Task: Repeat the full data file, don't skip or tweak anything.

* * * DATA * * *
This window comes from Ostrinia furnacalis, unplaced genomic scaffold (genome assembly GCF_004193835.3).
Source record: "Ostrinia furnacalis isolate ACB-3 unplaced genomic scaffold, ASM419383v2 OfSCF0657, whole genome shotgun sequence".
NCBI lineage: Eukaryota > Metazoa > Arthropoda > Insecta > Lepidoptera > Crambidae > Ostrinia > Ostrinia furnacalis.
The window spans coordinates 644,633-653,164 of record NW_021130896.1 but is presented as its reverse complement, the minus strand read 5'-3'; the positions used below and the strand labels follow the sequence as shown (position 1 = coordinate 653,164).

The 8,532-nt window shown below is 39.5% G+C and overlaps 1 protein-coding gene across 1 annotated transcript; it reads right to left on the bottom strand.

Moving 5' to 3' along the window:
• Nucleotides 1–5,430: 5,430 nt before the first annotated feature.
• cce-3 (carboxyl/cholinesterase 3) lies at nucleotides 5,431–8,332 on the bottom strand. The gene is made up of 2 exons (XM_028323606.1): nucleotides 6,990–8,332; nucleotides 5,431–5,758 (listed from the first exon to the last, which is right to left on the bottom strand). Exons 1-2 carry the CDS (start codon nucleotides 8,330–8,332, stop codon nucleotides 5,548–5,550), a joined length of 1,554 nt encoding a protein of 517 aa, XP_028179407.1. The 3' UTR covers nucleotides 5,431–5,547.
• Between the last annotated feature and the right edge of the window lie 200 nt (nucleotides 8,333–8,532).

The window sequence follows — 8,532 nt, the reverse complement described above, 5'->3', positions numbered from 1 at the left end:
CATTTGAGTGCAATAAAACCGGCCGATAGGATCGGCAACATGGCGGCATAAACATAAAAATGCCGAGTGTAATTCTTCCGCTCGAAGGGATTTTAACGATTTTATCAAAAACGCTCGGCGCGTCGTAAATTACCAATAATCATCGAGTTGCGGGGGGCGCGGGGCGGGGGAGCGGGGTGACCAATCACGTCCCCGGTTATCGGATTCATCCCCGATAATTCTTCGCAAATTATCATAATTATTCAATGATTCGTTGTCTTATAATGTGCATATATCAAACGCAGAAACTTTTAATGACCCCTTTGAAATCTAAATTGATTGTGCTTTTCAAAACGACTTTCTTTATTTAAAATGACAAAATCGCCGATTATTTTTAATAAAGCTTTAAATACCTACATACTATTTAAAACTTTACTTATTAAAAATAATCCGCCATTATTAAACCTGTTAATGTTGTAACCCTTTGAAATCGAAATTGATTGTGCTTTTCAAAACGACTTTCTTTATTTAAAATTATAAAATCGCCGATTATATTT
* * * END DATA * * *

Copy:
This window comes from Ostrinia furnacalis, unplaced genomic scaffold (genome assembly GCF_004193835.3).
Source record: "Ostrinia furnacalis isolate ACB-3 unplaced genomic scaffold, ASM419383v2 OfSCF0657, whole genome shotgun sequence".
NCBI lineage: Eukaryota > Metazoa > Arthropoda > Insecta > Lepidoptera > Crambidae > Ostrinia > Ostrinia furnacalis.
The window spans coordinates 644,633-653,164 of record NW_021130896.1 but is presented as its reverse complement, the minus strand read 5'-3'; the positions used below and the strand labels follow the sequence as shown (position 1 = coordinate 653,164).

The 8,532-nt window shown below is 39.5% G+C and overlaps 1 protein-coding gene across 1 annotated transcript; it reads right to left on the bottom strand.

Moving 5' to 3' along the window:
• Nucleotides 1–5,430: 5,430 nt before the first annotated feature.
• cce-3 (carboxyl/cholinesterase 3) lies at nucleotides 5,431–8,332 on the bottom strand. The gene is made up of 2 exons (XM_028323606.1): nucleotides 6,990–8,332; nucleotides 5,431–5,758 (listed from the first exon to the last, which is right to left on the bottom strand). Exons 1-2 carry the CDS (start codon nucleotides 8,330–8,332, stop codon nucleotides 5,548–5,550), a joined length of 1,554 nt encoding a protein of 517 aa, XP_028179407.1. The 3' UTR covers nucleotides 5,431–5,547.
• Between the last annotated feature and the right edge of the window lie 200 nt (nucleotides 8,333–8,532).

The window sequence follows — 8,532 nt, the reverse complement described above, 5'->3', positions numbered from 1 at the left end:
CATTTGAGTGCAATAAAACCGGCCGATAGGATCGGCAACATGGCGGCATAAACATAAAAATGCCGAGTGTAATTCTTCCGCTCGAAGGGATTTTAACGATTTTATCAAAAACGCTCGGCGCGTCGTAAATTACCAATAATCATCGAGTTGCGGGGGGCGCGGGGCGGGGGAGCGGGGTGACCAATCACGTCCCCGGTTATCGGATTCATCCCCGATAATTCTTCGCAAATTATCATAATTATTCAATGATTCGTTGTCTTATAATGTGCATATATCAAACGCAGAAACTTTTAATGACCCCTTTGAAATCTAAATTGATTGTGCTTTTCAAAACGACTTTCTTTATTTAAAATGACAAAATCGCCGATTATTTTTAATAAAGCTTTAAATACCTACATACTATTTAAAACTTTACTTATTAAAAATAATCCGCCATTATTAAACCTGTTAATGTTGTAACCCTTTGAAATCGAAATTGATTGTGCTTTTCAAAACGACTTTCTTTATTTAAAATTATAAAATCGCCGATTATATTT